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Revision:A Level Accounts Module 1 - Suspense accounts and the correction of errors

Many errors that are made will affect the trial balance agreement. These errors will normally consist of:

  • Entering different amounts in both entries of the transaction.
  • Making two debit entries (or two credit entries) for a transaction.
  • Only entering one entry for a transaction.

If any of these errors are made (one or more) then the trial balance totals will not agree. In this case, the errors should be located. However, this may take time - days, weeks or even months - the more errors that have been made, the longer their location will take. If the trial balance does not agree, then we would not be able draw up the profit and loss account and balance sheet correctly.

As a part solution to this (finding the errors should always be a priority), a firm can, in effect, make the trial balance agree by entering the amount needed to make the two columns agree again. The difference between the two columns of the trial balance is filled with the creation of a new entry - this is entered in the suspense account.


On 31 December 2007, the trial balance is drawn up for J Mickley. This is a summary of the trial balance:


J Mickley - Trial Balance as at 31 December 2007
- Dr Cr
- £ £
Total of all entries 47,500 46,900

To allow us to construct the final account, we enter the amount, in this case, in the credit column, and the trial balance will now appear as follows:


J Mickley - Trial Balance as at 31 December 2007
- Dr Cr
- £ £
Total of all entries 47,500 46,900
Suspense account - 600
- 47,500 47,500

The entry in the trial balance has to be represented by an account. Therefore, we will now open up a suspense account with a credit balance of £600.


2007 - £ 2007 - £
- - - Dec 31 Difference in trial balance 600

Normally, we would be now forced to make a debit entry in another accounts somewhere else in the ledgers. However, in this case we make no entry as there need for the credit entry in the suspense account must be the result of excess debit entries made, or shortages on the credit side elsewhere in the accounts - i.e. the mistakes that we are trying to locate.

This balance will remain in the accounts until the errors have been located and corrected. If we assume that the error that had been made was that the capital account had been undercast by £600 then this would explain why we appeared to have shortage on the credit column. However, it is possible that the error was that a debit entry (e.g. purchases) had been overcast by £600.

Let us assume that the error in our example, was due to Motor vehicles being overcast by £600, then the procedure to correct this would be as follows:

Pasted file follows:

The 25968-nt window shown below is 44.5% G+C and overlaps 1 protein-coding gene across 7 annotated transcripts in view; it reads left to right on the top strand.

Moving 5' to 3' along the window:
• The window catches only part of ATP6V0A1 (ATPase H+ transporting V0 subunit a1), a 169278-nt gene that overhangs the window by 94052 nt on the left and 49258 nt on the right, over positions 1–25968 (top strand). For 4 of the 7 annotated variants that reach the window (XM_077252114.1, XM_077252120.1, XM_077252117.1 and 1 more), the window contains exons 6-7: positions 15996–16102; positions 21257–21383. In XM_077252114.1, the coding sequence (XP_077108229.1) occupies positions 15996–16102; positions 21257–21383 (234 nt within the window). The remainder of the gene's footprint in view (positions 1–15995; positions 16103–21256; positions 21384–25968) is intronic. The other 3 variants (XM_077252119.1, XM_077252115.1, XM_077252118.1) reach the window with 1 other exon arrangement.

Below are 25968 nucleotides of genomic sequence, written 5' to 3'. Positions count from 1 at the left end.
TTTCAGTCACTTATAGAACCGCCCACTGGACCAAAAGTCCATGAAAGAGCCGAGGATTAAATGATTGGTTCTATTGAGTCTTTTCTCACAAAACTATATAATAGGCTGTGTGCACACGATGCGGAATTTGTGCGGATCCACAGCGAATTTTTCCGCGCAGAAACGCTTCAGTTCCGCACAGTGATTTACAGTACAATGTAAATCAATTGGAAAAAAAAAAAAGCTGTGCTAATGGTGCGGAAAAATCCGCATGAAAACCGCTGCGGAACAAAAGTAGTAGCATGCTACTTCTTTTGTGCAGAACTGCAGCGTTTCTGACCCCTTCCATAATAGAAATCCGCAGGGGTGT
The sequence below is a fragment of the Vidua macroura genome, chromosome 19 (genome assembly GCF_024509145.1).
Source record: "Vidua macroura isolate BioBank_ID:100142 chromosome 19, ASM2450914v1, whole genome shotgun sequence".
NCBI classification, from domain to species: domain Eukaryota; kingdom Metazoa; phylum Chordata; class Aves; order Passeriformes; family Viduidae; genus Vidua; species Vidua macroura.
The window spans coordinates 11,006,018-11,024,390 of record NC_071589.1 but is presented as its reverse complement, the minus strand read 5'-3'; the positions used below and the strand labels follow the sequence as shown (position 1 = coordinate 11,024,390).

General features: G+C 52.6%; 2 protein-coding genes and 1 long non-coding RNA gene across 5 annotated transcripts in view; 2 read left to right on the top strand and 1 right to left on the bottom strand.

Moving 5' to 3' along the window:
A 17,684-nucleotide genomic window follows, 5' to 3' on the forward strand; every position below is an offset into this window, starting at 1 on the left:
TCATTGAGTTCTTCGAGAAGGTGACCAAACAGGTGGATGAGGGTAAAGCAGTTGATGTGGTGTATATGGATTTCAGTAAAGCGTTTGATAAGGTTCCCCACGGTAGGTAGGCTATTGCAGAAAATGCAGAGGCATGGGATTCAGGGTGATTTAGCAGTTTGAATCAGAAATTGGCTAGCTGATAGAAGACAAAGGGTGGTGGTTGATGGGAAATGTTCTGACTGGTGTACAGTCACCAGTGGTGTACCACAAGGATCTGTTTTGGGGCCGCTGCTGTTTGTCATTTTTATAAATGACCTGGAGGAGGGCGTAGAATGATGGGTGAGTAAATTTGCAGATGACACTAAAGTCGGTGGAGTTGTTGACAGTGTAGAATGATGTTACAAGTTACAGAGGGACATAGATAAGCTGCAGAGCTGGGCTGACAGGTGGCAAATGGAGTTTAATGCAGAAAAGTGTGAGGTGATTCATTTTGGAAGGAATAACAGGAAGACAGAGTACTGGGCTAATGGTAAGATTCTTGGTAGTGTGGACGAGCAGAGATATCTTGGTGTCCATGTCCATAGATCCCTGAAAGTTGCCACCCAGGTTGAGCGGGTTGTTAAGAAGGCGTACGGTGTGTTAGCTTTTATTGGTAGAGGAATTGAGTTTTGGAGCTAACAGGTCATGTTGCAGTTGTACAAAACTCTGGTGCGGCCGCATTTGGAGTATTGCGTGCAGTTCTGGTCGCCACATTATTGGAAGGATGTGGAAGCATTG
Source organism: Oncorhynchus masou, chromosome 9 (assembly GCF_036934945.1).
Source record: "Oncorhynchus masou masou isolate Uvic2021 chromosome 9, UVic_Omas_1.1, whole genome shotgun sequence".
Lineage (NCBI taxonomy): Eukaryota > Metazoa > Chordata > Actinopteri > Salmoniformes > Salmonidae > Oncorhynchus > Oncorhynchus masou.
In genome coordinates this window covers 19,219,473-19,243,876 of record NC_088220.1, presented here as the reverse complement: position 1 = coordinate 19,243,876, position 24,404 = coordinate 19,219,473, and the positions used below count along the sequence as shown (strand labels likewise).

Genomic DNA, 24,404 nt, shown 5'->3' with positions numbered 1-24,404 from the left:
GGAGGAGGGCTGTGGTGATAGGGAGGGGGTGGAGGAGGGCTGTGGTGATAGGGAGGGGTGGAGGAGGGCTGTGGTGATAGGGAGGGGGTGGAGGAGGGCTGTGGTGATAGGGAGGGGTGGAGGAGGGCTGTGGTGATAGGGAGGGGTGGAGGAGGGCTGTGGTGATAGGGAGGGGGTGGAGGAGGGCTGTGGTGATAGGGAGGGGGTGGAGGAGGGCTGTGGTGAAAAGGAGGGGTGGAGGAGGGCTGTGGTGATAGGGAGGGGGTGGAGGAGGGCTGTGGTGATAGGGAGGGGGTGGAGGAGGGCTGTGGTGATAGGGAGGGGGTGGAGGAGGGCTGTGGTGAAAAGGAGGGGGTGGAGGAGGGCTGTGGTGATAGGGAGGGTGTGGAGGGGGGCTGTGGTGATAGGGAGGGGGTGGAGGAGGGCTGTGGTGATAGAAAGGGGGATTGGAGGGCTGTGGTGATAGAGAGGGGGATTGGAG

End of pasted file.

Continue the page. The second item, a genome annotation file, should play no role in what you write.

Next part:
• Enter up the correction in the journal
  • Enter the amendment to correct the error
  • Enter the other half of the transaction in the suspense account.

If the error affects the trial balance then one entry in the transaction needed to correct the error must be in the suspense account.

The error is found on Jan 15, 2008 - the motor vehicles had been overcast by £600. A credit entry in this account will correct the errors. Therefore, a debit entry will be made in the suspense account.


The Journal
Details Dr Cr
- £ £
Suspense 600 -
Motor vehicles - 600
Motor vehicles account overcast - now corrected - -


2008 - £ 2007 - £
Jan 15 Motor vehicles 600 Dec 31 Difference in trial balance 600


Motor Vehicles
2008 - £ 2008 - £
- - - Jan 15 Suspense 600

Notice that once the errors have been corrected, the balance on the suspense account disappears. While a balance remains, we know that there must be at least one error remaining undetected which affect the agreement of the trial balance.


Your bookkeeper extracted a trial balance on 31 December 2004 which failed to agree by £180, a shortage on the debit side of the trial balance. A suspense account was opened for the difference. In February 2005, the following errors, made the previous year, were found:

  • Goods purchased on credit from E Lewis of £230 was entered correctly in the purchases account but was entered in the personal account as £320.
  • Advertising paid for £115 by cheque had been completely omitted from the books
  • Discounts received of £80 cash was entered on the debit side of both accounts.
  • Purchases daybook had been undercast by £250.

Errors affecting profits

Once the errors have been corrected, the firm will need to reconsider if the net profit needs calculating again. There are no general rules we can infer from the type of error and whether profit is or is not affected.

Let us use the previous example and take each error in turn:

  • This error does not affect profits as it is only in a personal account which is a balance sheet item.
  • We have missed out an expense of £115, therefore profits will be lower as a result.
  • Discounts received has been undercast by £160 and this will need adding on to the profits.
  • Purchases have been undercast which is an expense, therefore profit will be lower as result.


Using the example, the net profit for 2005 was £1,780. This will need recalculating based on the errors mentioned above:

Statement of corrected net profit for 2004 as at 28 February 2005
- £ £
Net profit b/d - 1,780
Add: - -
Discounts received - 160
- - 1,940
Less: - -
Advertising 115 -
Purchases 250 365
- - -
Correct net profit for 2004 - 1,575


These notes are aimed at people studying for AQA A Level Accounting Unit 1, but will also be suitable for other courses and exam boards.

Originally submitted by duke_stix on TSR Forums.